Banks will not report failed payments; creditors under pressure to freeze interest.
Loan repayment deferrals and deferred payments on any other credit product during the COVID-19 crisis will not incur a bad credit rating, says the Australian Banking Association (ABA).
The ABA confirmed that any Australian who is granted a six-month deferral on loan repayments on their mortgage or other credit products, such as a credit card, will not have their credit rating affected, provided they were up-to-date with repayments prior to the pandemic.
It is hoped this will relieve the stress of credit customers and follows the stance taken weeks ago by credit reporting business, illion.
According to the regulator, where a borrower takes up the offer to defer repayments as part of a COVID-19 support package, a bank should not treat the period of the repayment ‘holiday’ as a period of arrears.
The director of bureau engagement at illion, Steven Brown, told Mortgage Business that deferments or variations would not be counted as “credit events”.
“Where a borrower seeks and is granted varied terms for loan repayments under a hardship agreement, the information provided to a credit bureau is typically different from what is reported under a normal loan repayment schedule,” he said, adding that delayed payments “are not visible to new lenders and are not included in the borrower’s credit score”.
ABA chief Anna Bligh said banks are working to ensure credit reporting “is conducted in a consistent and fair manner”.
“Australia’s banks are here to support customers who have lost their jobs or significantly lost income because of COVID-19, through initiatives such as offering a six-month deferral on mortgage repayments,” she said.
“Customers in these circumstances should not have to worry about their credit rating as well.
“Banks will report customers as not having missed a repayment, provided they were all up to date when granted relief.”
For anyone already behind in their repayments prior to a COVID-19-related deferral being granted, banks will leave the repayment history information field blank for the duration of the deferral period.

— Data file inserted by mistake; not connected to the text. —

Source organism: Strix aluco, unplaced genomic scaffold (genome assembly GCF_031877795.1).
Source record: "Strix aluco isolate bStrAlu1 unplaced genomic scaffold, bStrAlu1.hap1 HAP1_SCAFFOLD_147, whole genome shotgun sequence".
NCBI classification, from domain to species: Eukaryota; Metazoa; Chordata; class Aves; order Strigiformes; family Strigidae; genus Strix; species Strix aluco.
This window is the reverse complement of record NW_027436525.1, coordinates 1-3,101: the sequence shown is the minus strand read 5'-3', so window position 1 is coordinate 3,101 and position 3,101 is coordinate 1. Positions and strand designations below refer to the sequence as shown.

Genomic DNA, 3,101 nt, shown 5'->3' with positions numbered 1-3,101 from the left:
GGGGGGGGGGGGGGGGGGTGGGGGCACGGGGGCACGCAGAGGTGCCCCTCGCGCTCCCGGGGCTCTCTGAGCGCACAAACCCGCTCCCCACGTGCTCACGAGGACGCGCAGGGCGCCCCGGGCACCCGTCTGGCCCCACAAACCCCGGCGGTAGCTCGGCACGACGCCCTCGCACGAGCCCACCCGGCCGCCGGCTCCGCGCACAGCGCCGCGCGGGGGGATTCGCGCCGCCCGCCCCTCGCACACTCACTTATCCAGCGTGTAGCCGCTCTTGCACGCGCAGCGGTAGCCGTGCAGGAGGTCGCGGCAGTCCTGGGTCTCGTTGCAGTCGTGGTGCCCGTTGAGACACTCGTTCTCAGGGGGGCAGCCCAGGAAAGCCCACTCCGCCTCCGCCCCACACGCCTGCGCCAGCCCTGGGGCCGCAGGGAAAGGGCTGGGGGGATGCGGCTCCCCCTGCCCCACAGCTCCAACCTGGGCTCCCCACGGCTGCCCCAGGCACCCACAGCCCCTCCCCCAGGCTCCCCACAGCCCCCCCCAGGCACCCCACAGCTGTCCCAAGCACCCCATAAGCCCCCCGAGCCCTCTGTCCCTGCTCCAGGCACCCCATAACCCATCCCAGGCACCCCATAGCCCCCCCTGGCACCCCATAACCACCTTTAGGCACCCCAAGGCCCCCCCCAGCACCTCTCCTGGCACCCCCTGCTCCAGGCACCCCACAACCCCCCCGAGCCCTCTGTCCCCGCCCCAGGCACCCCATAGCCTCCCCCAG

When the COVID-19 repayment deferral period ends, banks will the decide how to report the repayment history information, said the ABA.
Ms Bligh said that other factors may still affect a customer’s credit rating, but anyone “accepting a COVID-19 loan repayment deferral can rest easy that the deferral will not be one of them”.
Ms Bligh advised that “it’s important you contact your bank as soon as possible, with your first port of call being the website or the smart phone app due to the very high volume of calls coming into call centres”.
There is also mounting pressure for creditors to freeze credit card interest and repayments.
CommBank has already said it will forgive customers who are late on March repayments, and will even refund late fees and interest payments.
Australians holding credit card debt “are the most vulnerable at the moment”, said CreditCard.com.au founder Roland Bleyer.
“Credit card debt can spiral out of control pretty quickly and damage people’s credit score without them even realising it,” he said.
“Some credit cards are charging over 20 percent interest – especially rewards cards.
“The only way to help people get through the next six months is for banks to freeze credit card interest and payments for six months”.
Mr Bleyer added that it may be in the banks’ best interests to freeze interest now, as it could mean very few people will be eligible to apply for credit cards once the pandemic is over.
“We see credit card debt as a huge problem for Australians in the COVID-19 pandemic. The banks need to recognise this and come to the party,” he said.
“I am calling on them to provide customers affected by COVID-19 with a hiatus period of six months – where credit card interest and repayments are put on hold.
“This way, struggling families don’t need to get bogged down. They can focus on budgeting to make sure they can get through this crisis without too many financial scars.”
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